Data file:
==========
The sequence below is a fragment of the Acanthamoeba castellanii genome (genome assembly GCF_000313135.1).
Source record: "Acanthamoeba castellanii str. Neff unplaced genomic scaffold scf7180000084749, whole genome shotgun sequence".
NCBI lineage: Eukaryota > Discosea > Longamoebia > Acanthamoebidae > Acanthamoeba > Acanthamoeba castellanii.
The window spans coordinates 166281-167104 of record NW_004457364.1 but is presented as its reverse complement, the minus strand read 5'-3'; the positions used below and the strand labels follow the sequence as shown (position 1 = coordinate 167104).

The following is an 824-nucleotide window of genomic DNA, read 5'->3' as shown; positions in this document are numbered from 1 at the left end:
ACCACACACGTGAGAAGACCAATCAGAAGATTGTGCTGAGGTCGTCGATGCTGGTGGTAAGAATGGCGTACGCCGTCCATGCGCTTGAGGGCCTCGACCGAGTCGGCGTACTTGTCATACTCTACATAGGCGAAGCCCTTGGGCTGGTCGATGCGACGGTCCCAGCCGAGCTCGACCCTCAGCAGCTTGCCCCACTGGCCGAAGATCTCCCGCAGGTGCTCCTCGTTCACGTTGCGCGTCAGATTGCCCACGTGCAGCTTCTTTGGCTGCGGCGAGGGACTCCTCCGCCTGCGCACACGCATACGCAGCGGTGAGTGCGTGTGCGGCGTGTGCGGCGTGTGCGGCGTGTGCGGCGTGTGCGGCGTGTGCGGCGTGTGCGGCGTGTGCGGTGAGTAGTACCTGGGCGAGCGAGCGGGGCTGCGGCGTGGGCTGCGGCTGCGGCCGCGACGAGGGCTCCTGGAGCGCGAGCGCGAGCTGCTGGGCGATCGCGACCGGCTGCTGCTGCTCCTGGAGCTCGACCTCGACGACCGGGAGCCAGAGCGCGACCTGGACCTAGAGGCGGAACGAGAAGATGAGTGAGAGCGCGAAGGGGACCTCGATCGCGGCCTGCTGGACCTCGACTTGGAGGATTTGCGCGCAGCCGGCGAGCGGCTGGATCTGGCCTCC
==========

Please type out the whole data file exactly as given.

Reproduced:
The sequence below is a fragment of the Acanthamoeba castellanii genome (genome assembly GCF_000313135.1).
Source record: "Acanthamoeba castellanii str. Neff unplaced genomic scaffold scf7180000084749, whole genome shotgun sequence".
NCBI lineage: Eukaryota > Discosea > Longamoebia > Acanthamoebidae > Acanthamoeba > Acanthamoeba castellanii.
The window spans coordinates 166281-167104 of record NW_004457364.1 but is presented as its reverse complement, the minus strand read 5'-3'; the positions used below and the strand labels follow the sequence as shown (position 1 = coordinate 167104).

The following is an 824-nucleotide window of genomic DNA, read 5'->3' as shown; positions in this document are numbered from 1 at the left end:
ACCACACACGTGAGAAGACCAATCAGAAGATTGTGCTGAGGTCGTCGATGCTGGTGGTAAGAATGGCGTACGCCGTCCATGCGCTTGAGGGCCTCGACCGAGTCGGCGTACTTGTCATACTCTACATAGGCGAAGCCCTTGGGCTGGTCGATGCGACGGTCCCAGCCGAGCTCGACCCTCAGCAGCTTGCCCCACTGGCCGAAGATCTCCCGCAGGTGCTCCTCGTTCACGTTGCGCGTCAGATTGCCCACGTGCAGCTTCTTTGGCTGCGGCGAGGGACTCCTCCGCCTGCGCACACGCATACGCAGCGGTGAGTGCGTGTGCGGCGTGTGCGGCGTGTGCGGCGTGTGCGGCGTGTGCGGCGTGTGCGGCGTGTGCGGCGTGTGCGGTGAGTAGTACCTGGGCGAGCGAGCGGGGCTGCGGCGTGGGCTGCGGCTGCGGCCGCGACGAGGGCTCCTGGAGCGCGAGCGCGAGCTGCTGGGCGATCGCGACCGGCTGCTGCTGCTCCTGGAGCTCGACCTCGACGACCGGGAGCCAGAGCGCGACCTGGACCTAGAGGCGGAACGAGAAGATGAGTGAGAGCGCGAAGGGGACCTCGATCGCGGCCTGCTGGACCTCGACTTGGAGGATTTGCGCGCAGCCGGCGAGCGGCTGGATCTGGCCTCC